This article is by Thaddeus Camlin, Psy.D. and published by Practical Recovery
Family is forever, or at least, that’s what the chintzy wall stencils say. During times of hardship, sickness, death, misfortune, mistakes, and malaise it is helpful to rest assured that our families will stand by us and help us. My esteemed mentor, Dr. Horvath, often says that 90% of social support is who shows up. Who shows up in the hospital during chemo? Who shows up to console after a break-up or job loss? Often times, family shows up when no one else will. But who shows up when a so-called ‘addict’ hits the proverbial ‘rock bottom?’ Often times family members desert loved ones when addictive problems are at their most severe. Why is an exception to the golden rule of family standing by one another made when it comes to addiction?
The hypocritical doublethink when it comes to addiction never ceases to amaze, perplex, and befuddle. Many argue (incorrectly in my opinion) that addiction is a disease. But if it is a disease, where else is it acceptable to cut off support from a loved one because they’re battling a disease and experience recurrences of symptoms?
Imagine a father saying to a son: “You’re fighting cancer and the chemo isn’t working perfectly, obviously you don’t want to get better and aren’t invested in your treatment, it’s too hard on me to watch so I’m going to cut you off and not see you until you’re in remission.” Sounds a little rough, right? But, swap ‘cancer’ for ‘addiction’ and ‘chemo’ for ‘rehab’ and all of a sudden, according to many so-called experts, the father turning his back on his son goes from selfish cruelty to establishing healthy boundaries that stop enabling.
A late colleague and another mentor of mine, David Jacobs, would always say that “tough love is just cruelty.” I often repeat the sentiment of Dr. Jacobs, sometimes to looks of dismay, confusion, even anger and disgust. The confusion itself is confusing to me, especially when one considers family members taking a tough love approach to any other mental illness and/or an actual disease. The intensity of an addictive behavior is often a direct reflection of the intensity of the pain that an individual is enduring.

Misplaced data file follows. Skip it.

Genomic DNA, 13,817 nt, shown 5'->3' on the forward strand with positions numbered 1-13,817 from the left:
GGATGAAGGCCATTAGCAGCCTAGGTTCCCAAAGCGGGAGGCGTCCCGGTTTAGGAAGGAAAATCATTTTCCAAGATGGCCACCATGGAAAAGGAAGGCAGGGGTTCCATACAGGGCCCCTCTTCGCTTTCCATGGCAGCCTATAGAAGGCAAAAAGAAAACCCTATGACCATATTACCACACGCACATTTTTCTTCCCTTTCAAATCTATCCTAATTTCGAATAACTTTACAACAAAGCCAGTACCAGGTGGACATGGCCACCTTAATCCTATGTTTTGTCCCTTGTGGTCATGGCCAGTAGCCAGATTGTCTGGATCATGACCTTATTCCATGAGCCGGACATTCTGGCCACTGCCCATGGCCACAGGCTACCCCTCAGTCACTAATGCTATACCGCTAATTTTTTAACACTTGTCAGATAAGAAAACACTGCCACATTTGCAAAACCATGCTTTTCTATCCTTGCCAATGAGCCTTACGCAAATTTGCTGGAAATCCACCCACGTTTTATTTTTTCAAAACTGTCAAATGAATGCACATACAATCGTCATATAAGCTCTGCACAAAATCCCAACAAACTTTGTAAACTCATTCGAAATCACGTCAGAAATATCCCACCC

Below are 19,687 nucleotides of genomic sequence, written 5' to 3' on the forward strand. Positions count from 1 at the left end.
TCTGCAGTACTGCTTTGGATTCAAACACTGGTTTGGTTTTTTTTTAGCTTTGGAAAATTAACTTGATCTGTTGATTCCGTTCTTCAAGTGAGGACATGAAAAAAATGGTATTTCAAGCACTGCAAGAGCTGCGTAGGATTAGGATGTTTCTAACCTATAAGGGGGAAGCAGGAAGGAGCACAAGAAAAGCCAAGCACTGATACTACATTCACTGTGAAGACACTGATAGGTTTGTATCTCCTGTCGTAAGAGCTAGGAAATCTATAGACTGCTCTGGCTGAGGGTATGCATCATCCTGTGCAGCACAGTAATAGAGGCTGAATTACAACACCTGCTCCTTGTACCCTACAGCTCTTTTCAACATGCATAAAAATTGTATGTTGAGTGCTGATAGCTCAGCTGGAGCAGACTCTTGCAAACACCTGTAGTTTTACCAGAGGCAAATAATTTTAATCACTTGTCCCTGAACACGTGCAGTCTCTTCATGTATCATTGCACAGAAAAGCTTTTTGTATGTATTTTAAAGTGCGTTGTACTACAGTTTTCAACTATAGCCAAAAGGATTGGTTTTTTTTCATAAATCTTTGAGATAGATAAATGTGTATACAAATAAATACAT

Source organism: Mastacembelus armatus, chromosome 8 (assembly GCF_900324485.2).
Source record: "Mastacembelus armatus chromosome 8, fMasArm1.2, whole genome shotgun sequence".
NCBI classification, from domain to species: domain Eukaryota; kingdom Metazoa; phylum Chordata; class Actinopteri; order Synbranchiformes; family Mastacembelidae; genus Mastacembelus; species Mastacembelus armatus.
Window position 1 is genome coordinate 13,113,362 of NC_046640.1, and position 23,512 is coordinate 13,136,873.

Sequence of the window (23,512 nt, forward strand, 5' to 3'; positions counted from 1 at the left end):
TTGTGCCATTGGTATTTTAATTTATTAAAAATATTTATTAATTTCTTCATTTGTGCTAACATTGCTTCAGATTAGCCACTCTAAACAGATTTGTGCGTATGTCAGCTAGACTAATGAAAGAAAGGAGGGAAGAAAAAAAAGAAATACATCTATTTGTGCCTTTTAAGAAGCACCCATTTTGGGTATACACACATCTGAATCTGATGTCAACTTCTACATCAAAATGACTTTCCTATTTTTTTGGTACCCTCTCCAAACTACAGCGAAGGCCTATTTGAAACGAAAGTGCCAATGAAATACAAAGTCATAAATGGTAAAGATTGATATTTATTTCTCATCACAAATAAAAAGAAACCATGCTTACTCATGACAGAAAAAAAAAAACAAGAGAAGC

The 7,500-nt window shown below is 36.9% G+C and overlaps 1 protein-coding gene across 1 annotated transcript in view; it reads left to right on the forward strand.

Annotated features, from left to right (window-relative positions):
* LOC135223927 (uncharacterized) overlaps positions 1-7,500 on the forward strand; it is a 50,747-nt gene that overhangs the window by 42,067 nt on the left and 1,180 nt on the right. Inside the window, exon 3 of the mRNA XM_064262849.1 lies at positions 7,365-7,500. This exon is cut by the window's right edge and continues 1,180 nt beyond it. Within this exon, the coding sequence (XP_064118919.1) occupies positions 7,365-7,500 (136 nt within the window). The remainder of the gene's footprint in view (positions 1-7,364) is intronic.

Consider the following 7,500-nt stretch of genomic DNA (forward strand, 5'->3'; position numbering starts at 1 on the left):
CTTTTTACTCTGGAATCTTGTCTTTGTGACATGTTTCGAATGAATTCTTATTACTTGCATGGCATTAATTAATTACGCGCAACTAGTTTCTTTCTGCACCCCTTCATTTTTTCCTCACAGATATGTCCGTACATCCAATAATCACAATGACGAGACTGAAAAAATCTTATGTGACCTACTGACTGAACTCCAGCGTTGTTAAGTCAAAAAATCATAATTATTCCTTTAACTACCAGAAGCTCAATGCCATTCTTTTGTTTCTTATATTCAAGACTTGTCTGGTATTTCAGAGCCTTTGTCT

Standing by family no matter what does not mean doing nothing if my sister repeatedly steals from our aging parents. Standing by family no matter what means continuing to listen, honoring my loved one’s autonomy, offering to help in reasonable ways, and not cutting all ties. Family turning their backs on loved ones in times of dire need and debilitating pain might be about as cruel as it gets. However, it is not entirely fair to just point the finger at families who implement tough love tactics, especially because they often do so after “experts” tell them to.
To me, the real problem is the addiction treatment industry refusing to admit that they are embarrassingly wrong in promoting tactics like confrontational tough love that are continually promoted even in the face of evidence that they rarely work and often harm. But, a reticence from people in power to admit that they are wrong is not rare. Rather than wait for the addiction industry to admit wrongdoing, we might be better served to implement tough love ourselves, turn our backs on cruel tactics, and give outdated treatment approaches a taste of their own “medicine.” Maybe in the case of applying tough love to traditional addiction treatment itself, two wrongs do make a right.